During this period, strips are being double-upped because prog 1078 is going to be a relaunch issue. However, the double-upping will resume in February when Vector 13 concludes and nothing is immediately ready to replace it. The series of one-offs is feeling quite tired by this point. There are still occasional gems, particularly "Time's Arrow," a very clever episode by Gordon Rennie and Patrick Woodrow that will appear in the next issue, but overall, the huge number of episodes in just two and a half years, coupled with the resentment towards the silly Men in Black, has run the series ragged, and it will be retired in February.

Also in this issue, Nikolai Dante wraps up a four-part story called "Moscow Duellists" by Robbie Morrison and Simon Fraser. This has proven to be the major success story of '97, and is now a semi-regular strip, with another run of episodes starting up next month. Nikolai and Jena's oddball courtship hits a wonderful snag in this episode. Not knowing Jena was listening, Nikolai pays her old tutor, who is dying, a genuine and heartfelt compliment, and then goes about his business being a boorish ladies' man and taking a couple of heiresses to bed, not dreaming that Jena would actually come to his door to thank him.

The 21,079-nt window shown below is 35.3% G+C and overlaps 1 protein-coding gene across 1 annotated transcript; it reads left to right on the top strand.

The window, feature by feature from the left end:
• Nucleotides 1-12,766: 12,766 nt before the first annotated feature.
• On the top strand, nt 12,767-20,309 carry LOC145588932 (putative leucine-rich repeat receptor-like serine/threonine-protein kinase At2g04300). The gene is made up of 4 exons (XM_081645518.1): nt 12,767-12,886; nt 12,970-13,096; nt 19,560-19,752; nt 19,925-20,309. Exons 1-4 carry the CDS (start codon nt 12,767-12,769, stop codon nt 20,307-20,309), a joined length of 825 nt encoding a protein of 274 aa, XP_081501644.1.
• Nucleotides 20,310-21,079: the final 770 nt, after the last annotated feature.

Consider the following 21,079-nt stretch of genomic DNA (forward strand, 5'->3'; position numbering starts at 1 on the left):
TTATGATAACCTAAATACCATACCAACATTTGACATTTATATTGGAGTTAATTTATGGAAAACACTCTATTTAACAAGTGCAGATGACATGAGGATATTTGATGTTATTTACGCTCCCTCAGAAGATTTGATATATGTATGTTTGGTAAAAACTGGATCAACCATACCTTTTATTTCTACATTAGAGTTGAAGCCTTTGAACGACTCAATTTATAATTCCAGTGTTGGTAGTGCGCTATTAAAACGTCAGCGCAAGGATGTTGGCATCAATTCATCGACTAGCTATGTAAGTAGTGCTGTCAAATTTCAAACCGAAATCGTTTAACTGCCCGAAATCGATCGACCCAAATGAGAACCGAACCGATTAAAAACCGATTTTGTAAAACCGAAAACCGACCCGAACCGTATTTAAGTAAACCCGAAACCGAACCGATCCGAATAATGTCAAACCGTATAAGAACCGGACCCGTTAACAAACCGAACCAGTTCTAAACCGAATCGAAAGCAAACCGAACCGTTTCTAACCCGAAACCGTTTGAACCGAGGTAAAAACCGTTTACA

That leaves Judge Dredd, and he's in the middle of a very good three-parter by John Wagner and Paul Marshall. It's called "To Die For" and deals with a serial-killing instructor robot at a medical college assembling a body for an elderly, crippled professor with whom it's fallen in love. The discovery of the various bodies is depicted with a little discretion, but the situation is grisly enough to give each of my kids the heebie-jeebies.

Next week: Better paper is ordered for Durham Red's return.

(Originally published 6/5/08 at LiveJournal.)